Thursday, November 14, 2013

Oldest life found in Australia?

A rock displaying some of the structures that some
scientists think may be the oldest signs of life.
Image source.
According to the evolutionary timeline of history, life began approximately 3.5 billion years ago, 1.1 billion years after the earth formed.  This early life is thought to consist of single-celled organisms that gathered together into large colonies of microbes termed "microbial mats."  These underwater mats influenced sediment deposition, leaving behind microbially induced sedimentary structures (MISS) in the rocks.  Until recently, the oldest MISS were dated to 3.2 billion  years ago, or 300 million years after life was thought to evolve.  Existence of life prior to this was inferred largely from geochemical signatures in the rocks.

Last week, an article appeared in the online version of the scientific journal Astrobiology claiming to have found MISS in rocks dated 3.48 billion years old.  If verified, these structures could be the oldest direct signs of life ever found, according to the evolutionary view.  Does this find prove that life evolved 3.5 billion years ago?  Not necessarily.

First, understand that microbial mats do not indicate some exotic, archaic, primitive form of life.  Microbial mats are still quite common, as the authors of the new study indicate, which is how they are recognized in the rocks.  If one assumes that all life descended from a single cell, then one must infer that early life consisted of these microbial mats.  However, the presence of microbial mats is not indicative of a universal common origin of life.

Second, there is the question of the age of the rocks.  The rocks in question were found in Western Australia in the Dresser Formation, dated at 3481±3.5 million years old.  Interestingly, the formation was originally dated using uranium–lead radioisotope methods at 3525±2 million years old, but that date was changed when other rocks in the formation came up with a slightly younger date.  The dating process was not used on the sedimentary rock itself, but on zircon crystals contained within the rock.  This same method of using uranium–lead dating on zircons was investigated in the RATE (Radioisotopes and the Age of the Earth) project by a group of scientists from the Institute for Creation Research.  One of these scientists, Dr. Russell Humphreys, analyzed the rate at which helium is produced by uranium decay and the rate at which it leaks from zircon crystals.  I will not try to detail his study here, but he claims that these measured rates seem to support the creationist timeline, wherein there was a period of accelerated decay at some point in the past, giving vastly inflated results for any dating methods using radioactive decay.  These results, of course, are disputed by evolutionists, and the debate continues to rage back and forth.  My point, however, is that the given age of these rocks is not final and definitive.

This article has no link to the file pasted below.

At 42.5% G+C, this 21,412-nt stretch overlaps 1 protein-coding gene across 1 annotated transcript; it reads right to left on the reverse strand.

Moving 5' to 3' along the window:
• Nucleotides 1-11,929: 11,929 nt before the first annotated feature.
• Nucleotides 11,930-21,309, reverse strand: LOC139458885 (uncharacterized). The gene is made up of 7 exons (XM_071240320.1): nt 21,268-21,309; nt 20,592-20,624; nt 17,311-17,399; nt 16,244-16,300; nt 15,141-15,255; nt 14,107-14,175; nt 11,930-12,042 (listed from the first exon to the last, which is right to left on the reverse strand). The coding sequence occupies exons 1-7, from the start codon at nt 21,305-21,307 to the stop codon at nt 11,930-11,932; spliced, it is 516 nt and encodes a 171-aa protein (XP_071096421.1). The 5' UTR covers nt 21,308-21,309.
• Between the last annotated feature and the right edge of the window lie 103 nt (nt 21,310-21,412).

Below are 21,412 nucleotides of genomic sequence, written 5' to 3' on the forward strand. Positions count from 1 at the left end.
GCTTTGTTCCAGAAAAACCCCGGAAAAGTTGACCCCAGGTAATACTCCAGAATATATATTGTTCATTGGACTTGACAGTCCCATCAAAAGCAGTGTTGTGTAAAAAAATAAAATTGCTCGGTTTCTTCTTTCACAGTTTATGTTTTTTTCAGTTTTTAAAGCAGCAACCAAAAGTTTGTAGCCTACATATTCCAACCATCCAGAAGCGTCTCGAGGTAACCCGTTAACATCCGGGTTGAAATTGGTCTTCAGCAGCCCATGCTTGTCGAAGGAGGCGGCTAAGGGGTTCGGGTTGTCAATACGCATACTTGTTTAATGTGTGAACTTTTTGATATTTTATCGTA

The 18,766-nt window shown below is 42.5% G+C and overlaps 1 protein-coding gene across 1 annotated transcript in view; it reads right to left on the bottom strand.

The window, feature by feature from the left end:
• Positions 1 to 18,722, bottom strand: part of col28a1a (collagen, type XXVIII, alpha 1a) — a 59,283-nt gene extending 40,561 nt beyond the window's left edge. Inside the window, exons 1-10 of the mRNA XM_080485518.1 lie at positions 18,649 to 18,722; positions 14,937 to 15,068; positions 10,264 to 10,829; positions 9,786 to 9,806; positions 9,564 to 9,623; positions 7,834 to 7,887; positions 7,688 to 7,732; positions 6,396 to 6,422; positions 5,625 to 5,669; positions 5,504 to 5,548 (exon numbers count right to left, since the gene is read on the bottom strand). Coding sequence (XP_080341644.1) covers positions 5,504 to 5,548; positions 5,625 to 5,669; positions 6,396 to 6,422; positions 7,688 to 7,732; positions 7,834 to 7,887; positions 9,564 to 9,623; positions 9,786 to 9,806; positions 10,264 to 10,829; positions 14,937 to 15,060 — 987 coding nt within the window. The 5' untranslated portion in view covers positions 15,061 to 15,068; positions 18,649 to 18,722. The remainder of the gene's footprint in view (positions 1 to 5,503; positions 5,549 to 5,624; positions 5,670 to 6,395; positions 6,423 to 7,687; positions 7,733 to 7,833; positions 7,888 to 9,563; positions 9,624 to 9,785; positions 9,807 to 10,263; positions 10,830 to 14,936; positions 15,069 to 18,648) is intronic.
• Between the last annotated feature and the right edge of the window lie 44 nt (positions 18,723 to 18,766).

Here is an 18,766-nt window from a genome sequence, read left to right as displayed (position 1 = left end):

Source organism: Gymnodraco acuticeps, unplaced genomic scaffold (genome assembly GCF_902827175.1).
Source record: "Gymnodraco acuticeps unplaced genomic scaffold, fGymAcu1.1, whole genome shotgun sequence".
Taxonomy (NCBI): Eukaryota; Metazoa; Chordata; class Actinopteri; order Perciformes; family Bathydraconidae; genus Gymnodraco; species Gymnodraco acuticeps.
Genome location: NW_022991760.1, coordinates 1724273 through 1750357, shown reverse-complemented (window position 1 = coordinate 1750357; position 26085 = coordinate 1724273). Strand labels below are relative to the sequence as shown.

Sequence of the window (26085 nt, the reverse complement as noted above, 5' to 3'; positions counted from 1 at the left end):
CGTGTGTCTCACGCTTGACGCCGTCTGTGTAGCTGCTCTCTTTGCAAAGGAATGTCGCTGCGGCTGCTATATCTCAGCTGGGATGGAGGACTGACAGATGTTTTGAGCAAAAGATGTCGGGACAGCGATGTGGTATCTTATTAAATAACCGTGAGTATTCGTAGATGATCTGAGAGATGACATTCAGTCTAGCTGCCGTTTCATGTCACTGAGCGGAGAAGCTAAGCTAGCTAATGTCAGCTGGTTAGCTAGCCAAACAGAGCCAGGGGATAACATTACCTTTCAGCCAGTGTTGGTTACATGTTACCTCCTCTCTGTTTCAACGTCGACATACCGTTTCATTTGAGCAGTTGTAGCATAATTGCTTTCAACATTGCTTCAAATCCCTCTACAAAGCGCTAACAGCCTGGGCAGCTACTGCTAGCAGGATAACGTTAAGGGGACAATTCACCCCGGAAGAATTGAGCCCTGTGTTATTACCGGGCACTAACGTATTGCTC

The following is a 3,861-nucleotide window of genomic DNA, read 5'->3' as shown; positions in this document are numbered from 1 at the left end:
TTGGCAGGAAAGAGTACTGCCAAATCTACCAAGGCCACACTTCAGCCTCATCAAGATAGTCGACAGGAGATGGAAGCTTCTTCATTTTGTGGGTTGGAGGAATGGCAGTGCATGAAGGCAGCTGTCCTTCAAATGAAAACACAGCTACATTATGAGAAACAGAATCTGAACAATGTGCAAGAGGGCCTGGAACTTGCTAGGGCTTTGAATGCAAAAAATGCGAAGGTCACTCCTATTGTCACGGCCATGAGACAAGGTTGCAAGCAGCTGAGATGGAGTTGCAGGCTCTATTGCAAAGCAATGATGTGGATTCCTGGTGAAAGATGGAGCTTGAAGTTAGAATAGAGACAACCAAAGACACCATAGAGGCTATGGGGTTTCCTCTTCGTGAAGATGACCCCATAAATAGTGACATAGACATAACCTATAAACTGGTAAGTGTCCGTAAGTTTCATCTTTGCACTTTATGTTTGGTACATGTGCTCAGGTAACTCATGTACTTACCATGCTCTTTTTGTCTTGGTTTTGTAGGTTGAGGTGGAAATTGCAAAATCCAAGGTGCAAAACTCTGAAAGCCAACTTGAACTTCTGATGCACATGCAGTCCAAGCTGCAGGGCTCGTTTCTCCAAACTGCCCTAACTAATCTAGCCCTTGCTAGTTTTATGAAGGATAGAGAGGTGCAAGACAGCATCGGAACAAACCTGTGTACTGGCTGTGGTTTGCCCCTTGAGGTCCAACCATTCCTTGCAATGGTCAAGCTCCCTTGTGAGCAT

Rocks like those in the Dresser Formation are considered by creationists to be mostly pre-Flood sediments.  It is possible, in the creationist model, that these microbial mats and their associated structures were present on the sea floor, either in the open ocean or in a shallow inland sea, just prior to the great Flood.  They may have been picked up and moved in chunks, but I find it more likely that they were formed in place, because any transportation would probably destroy the structures.  They may also have formed just at the very beginning stages of the Flood, when the ground was moistened and sediment was plentifully provided by waters flowing from the land.  One could speculate endlessly on the exact circumstances in which these structures were formed, so I reiterate that the interpretation put forth by the article authors is not absolute.

2 comments:

  1. Wait, 3.481 billion +/- 3.5 billion years old? So they could be from the FUTURE???

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  2. Ah, good catch. In my defense, that is what the original article said. Looking at other sources, apparently it was a typo. It is now fixed.

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